Objectives. Repeated neuropsychological assessments are often used to monitor change in cognitive functioning over time. Thus, knowledge about the reliability and stability of neuropsychological tests and the effects of age and IQ is of paramount importance. In this study we document, for six cognitive tests: test-retest reliabilities, practice effects, reliable change (RC) indices corrected for practice, and the impact of premorbid IQ and age.Design. A sample of 188 normal adults (aged 40-70 years) were administered, on two occasions, one or more of the following tests: the Graded Naming Test (GNT), the Silhouettes Test, two tests of verbal fluency, the Modified Wisconsin Card Sorting Test, and a new test of speed and attention (the Symbol Digit Test). There was a I month interval between assessments. At first assessment, all participants were administered the revised National Adult Reading Test (NART).Results. The test-retest reliability of the tests ranged from very good (the GNT and Silhouettes Test) to moderate (verbal fluency tests and Symbol Digit Test) and to poor (Modified Card Sorting Test). Significant, although modest, practice effects were found on all tests. RC indices were generally large except for the Graded Naming Test and the Silhouettes Test. Premorbid IQ scores significantly correlated with performance on all the tests, the exception being semantic fluency. Age only correlated with the Silhouettes Test and the new Symbol Digit Test. Neither NART IQ nor age correlated with practice effects.Conclusion. The psychometric properties of the GNT and Silhouettes Test indicated that they are useful tools for monitoring even small cognitive changes. In contrast, the verbal fluency tests and the new Symbol Digit Test are only suitable for monitoring large changes in performance. The Modified Card Sorting Test is an unreliable tool for monitoring 'executive' functions.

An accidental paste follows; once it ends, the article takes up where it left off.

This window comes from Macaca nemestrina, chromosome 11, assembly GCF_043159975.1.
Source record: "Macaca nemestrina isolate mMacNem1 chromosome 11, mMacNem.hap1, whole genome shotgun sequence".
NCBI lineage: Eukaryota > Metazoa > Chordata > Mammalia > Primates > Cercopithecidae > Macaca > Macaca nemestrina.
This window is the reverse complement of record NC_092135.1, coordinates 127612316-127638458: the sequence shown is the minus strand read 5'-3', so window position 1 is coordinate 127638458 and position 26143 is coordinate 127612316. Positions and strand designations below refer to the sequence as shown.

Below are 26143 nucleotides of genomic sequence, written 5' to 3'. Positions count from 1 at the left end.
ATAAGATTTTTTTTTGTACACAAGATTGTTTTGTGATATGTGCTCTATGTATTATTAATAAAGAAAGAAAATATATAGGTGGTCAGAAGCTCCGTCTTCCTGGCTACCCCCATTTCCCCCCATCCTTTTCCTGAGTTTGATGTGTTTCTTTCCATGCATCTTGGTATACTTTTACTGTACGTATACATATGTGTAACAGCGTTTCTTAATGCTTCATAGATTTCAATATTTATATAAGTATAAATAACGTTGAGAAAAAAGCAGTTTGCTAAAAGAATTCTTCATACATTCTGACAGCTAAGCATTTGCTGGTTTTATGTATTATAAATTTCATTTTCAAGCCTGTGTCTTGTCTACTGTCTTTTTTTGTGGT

|Numero di pagine||14|
|Rivista||THE BRITISH JOURNAL OF CLINICAL PSYCHOLOGY|
|Stato di pubblicazione||Published - 2004|
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